cover image Sacred Darkness

Sacred Darkness

Levan Berdzenishvili, trans. from the Russian by Brian James Baer and Ellen Vayner. Europa, $17 trade paper (240p) ISBN 978-1-60945-492-0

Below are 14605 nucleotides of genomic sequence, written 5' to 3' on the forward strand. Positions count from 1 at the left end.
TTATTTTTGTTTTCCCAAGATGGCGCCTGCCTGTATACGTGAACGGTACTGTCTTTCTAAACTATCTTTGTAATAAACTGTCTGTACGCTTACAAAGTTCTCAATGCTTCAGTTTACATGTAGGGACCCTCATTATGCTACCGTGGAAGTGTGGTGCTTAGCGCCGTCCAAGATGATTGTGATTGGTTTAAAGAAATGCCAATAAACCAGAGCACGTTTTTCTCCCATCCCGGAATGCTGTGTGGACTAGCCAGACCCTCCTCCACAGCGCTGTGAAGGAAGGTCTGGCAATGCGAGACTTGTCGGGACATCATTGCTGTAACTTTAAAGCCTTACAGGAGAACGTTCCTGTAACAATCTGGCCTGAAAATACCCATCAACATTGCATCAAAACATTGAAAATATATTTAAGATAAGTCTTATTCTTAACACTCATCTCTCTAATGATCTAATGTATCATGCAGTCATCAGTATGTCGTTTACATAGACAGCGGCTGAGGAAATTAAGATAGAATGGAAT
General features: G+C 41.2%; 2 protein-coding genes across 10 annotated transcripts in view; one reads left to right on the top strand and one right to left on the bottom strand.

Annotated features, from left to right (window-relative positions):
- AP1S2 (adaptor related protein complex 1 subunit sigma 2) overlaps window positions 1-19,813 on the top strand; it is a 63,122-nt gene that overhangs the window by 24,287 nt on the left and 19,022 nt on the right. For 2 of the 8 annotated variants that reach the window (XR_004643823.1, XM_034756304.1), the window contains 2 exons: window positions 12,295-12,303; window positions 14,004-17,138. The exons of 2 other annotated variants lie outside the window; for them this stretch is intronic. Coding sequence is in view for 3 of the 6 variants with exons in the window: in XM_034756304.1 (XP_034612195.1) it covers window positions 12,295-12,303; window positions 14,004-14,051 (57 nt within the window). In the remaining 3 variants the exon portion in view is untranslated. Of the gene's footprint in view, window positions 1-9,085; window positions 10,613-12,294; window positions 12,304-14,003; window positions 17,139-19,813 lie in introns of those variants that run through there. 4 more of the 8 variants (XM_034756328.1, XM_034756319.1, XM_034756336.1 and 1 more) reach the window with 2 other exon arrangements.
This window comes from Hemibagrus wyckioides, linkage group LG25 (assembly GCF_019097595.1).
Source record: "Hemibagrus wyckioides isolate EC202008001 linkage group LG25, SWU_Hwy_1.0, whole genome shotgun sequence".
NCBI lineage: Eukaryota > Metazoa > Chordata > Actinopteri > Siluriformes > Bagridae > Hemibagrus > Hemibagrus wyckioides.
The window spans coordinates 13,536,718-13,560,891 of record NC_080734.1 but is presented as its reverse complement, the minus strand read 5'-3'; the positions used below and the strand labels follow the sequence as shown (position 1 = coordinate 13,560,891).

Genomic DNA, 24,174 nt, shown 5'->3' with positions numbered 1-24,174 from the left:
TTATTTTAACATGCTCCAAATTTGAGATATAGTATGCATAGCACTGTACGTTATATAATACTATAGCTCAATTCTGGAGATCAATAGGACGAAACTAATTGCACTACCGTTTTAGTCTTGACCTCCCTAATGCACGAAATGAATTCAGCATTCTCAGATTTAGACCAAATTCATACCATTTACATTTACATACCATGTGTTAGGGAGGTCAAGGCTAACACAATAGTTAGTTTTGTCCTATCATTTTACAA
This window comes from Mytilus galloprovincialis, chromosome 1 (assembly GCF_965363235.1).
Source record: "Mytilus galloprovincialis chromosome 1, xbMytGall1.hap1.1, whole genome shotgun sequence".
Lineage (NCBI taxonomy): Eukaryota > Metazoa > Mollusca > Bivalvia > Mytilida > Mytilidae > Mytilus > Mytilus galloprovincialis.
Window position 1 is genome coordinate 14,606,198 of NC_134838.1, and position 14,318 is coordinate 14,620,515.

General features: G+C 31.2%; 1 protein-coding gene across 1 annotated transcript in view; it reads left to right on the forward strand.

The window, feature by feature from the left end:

Berdzenishvili’s surprising, noteworthy autobiographical novel recalls life within the gulags in the last years of the U.S.S.R. Urged to recount his time there while in the care of an American doctor whose mother was born in a prison camp, the narrator presents, through a series of character-focused vignettes, a vivid and often hilarious portrait of the strange society the prisoners created. Locked away from the world, free-thinking prisoners—among them Zhora, who fervently and superstitiously loves numbers, and Butov, who takes on a Sherlock Holmes role in the camp—form strong bonds through their philosophical debates, jokes, and discussions, creating in some ways a haven rather than a prison. These are years the narrator remembers fondly, “because of the people that surrounded me, people the KGB had so zealously brought together.” Among all of these brilliant characters, there are the stories of the narrator and his brother, political dissidents imprisoned for their passionate visions of a free Georgian republic, both before and during their imprisonments. In the final chapters, Berdzenishvili’s depictions of what the gulag has taken away from him—namely, his wife and daughter—are deeply moving in their forthrightness and simplicity. Berdzenishvili pulls off both a feat of fractured storytelling and a beautiful excavation of a recent, haunting past. (Jan.)